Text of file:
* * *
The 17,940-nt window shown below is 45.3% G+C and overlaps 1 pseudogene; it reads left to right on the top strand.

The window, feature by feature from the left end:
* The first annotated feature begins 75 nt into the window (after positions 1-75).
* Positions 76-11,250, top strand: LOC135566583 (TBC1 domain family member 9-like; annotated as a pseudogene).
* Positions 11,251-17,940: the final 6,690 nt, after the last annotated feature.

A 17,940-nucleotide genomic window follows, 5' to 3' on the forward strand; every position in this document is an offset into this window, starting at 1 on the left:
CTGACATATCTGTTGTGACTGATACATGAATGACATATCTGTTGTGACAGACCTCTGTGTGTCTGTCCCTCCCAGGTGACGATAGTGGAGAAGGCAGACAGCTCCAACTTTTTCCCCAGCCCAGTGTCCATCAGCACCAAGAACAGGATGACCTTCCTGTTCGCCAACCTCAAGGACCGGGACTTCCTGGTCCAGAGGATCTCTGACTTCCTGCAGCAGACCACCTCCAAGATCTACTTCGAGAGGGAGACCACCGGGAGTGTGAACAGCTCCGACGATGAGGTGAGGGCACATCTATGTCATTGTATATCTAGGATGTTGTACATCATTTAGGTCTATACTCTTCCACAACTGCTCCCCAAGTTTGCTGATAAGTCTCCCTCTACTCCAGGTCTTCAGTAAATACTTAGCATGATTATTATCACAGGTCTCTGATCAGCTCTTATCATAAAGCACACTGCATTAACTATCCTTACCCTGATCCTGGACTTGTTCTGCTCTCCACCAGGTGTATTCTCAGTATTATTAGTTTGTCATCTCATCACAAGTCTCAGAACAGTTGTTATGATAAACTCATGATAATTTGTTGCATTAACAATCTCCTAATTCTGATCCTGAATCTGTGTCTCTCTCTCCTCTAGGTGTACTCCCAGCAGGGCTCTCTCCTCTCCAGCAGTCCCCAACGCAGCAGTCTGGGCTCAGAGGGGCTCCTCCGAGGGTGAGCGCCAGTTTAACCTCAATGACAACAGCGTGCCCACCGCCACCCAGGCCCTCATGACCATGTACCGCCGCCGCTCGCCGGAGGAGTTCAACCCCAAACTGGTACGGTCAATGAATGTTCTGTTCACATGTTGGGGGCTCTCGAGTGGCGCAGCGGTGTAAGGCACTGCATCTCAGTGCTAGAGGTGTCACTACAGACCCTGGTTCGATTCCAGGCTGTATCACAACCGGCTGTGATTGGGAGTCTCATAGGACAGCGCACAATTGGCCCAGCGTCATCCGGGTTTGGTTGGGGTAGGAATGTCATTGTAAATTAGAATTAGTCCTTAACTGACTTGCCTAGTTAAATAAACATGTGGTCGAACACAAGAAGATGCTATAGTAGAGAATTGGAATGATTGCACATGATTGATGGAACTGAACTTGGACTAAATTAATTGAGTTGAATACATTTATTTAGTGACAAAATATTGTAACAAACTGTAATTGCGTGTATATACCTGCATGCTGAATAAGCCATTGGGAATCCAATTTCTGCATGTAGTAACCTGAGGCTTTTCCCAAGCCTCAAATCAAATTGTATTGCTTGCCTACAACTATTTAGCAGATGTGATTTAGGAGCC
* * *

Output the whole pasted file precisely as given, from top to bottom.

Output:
The 17,940-nt window shown below is 45.3% G+C and overlaps 1 pseudogene; it reads left to right on the top strand.

The window, feature by feature from the left end:
* The first annotated feature begins 75 nt into the window (after positions 1-75).
* Positions 76-11,250, top strand: LOC135566583 (TBC1 domain family member 9-like; annotated as a pseudogene).
* Positions 11,251-17,940: the final 6,690 nt, after the last annotated feature.

A 17,940-nucleotide genomic window follows, 5' to 3' on the forward strand; every position in this document is an offset into this window, starting at 1 on the left:
CTGACATATCTGTTGTGACTGATACATGAATGACATATCTGTTGTGACAGACCTCTGTGTGTCTGTCCCTCCCAGGTGACGATAGTGGAGAAGGCAGACAGCTCCAACTTTTTCCCCAGCCCAGTGTCCATCAGCACCAAGAACAGGATGACCTTCCTGTTCGCCAACCTCAAGGACCGGGACTTCCTGGTCCAGAGGATCTCTGACTTCCTGCAGCAGACCACCTCCAAGATCTACTTCGAGAGGGAGACCACCGGGAGTGTGAACAGCTCCGACGATGAGGTGAGGGCACATCTATGTCATTGTATATCTAGGATGTTGTACATCATTTAGGTCTATACTCTTCCACAACTGCTCCCCAAGTTTGCTGATAAGTCTCCCTCTACTCCAGGTCTTCAGTAAATACTTAGCATGATTATTATCACAGGTCTCTGATCAGCTCTTATCATAAAGCACACTGCATTAACTATCCTTACCCTGATCCTGGACTTGTTCTGCTCTCCACCAGGTGTATTCTCAGTATTATTAGTTTGTCATCTCATCACAAGTCTCAGAACAGTTGTTATGATAAACTCATGATAATTTGTTGCATTAACAATCTCCTAATTCTGATCCTGAATCTGTGTCTCTCTCTCCTCTAGGTGTACTCCCAGCAGGGCTCTCTCCTCTCCAGCAGTCCCCAACGCAGCAGTCTGGGCTCAGAGGGGCTCCTCCGAGGGTGAGCGCCAGTTTAACCTCAATGACAACAGCGTGCCCACCGCCACCCAGGCCCTCATGACCATGTACCGCCGCCGCTCGCCGGAGGAGTTCAACCCCAAACTGGTACGGTCAATGAATGTTCTGTTCACATGTTGGGGGCTCTCGAGTGGCGCAGCGGTGTAAGGCACTGCATCTCAGTGCTAGAGGTGTCACTACAGACCCTGGTTCGATTCCAGGCTGTATCACAACCGGCTGTGATTGGGAGTCTCATAGGACAGCGCACAATTGGCCCAGCGTCATCCGGGTTTGGTTGGGGTAGGAATGTCATTGTAAATTAGAATTAGTCCTTAACTGACTTGCCTAGTTAAATAAACATGTGGTCGAACACAAGAAGATGCTATAGTAGAGAATTGGAATGATTGCACATGATTGATGGAACTGAACTTGGACTAAATTAATTGAGTTGAATACATTTATTTAGTGACAAAATATTGTAACAAACTGTAATTGCGTGTATATACCTGCATGCTGAATAAGCCATTGGGAATCCAATTTCTGCATGTAGTAACCTGAGGCTTTTCCCAAGCCTCAAATCAAATTGTATTGCTTGCCTACAACTATTTAGCAGATGTGATTTAGGAGCC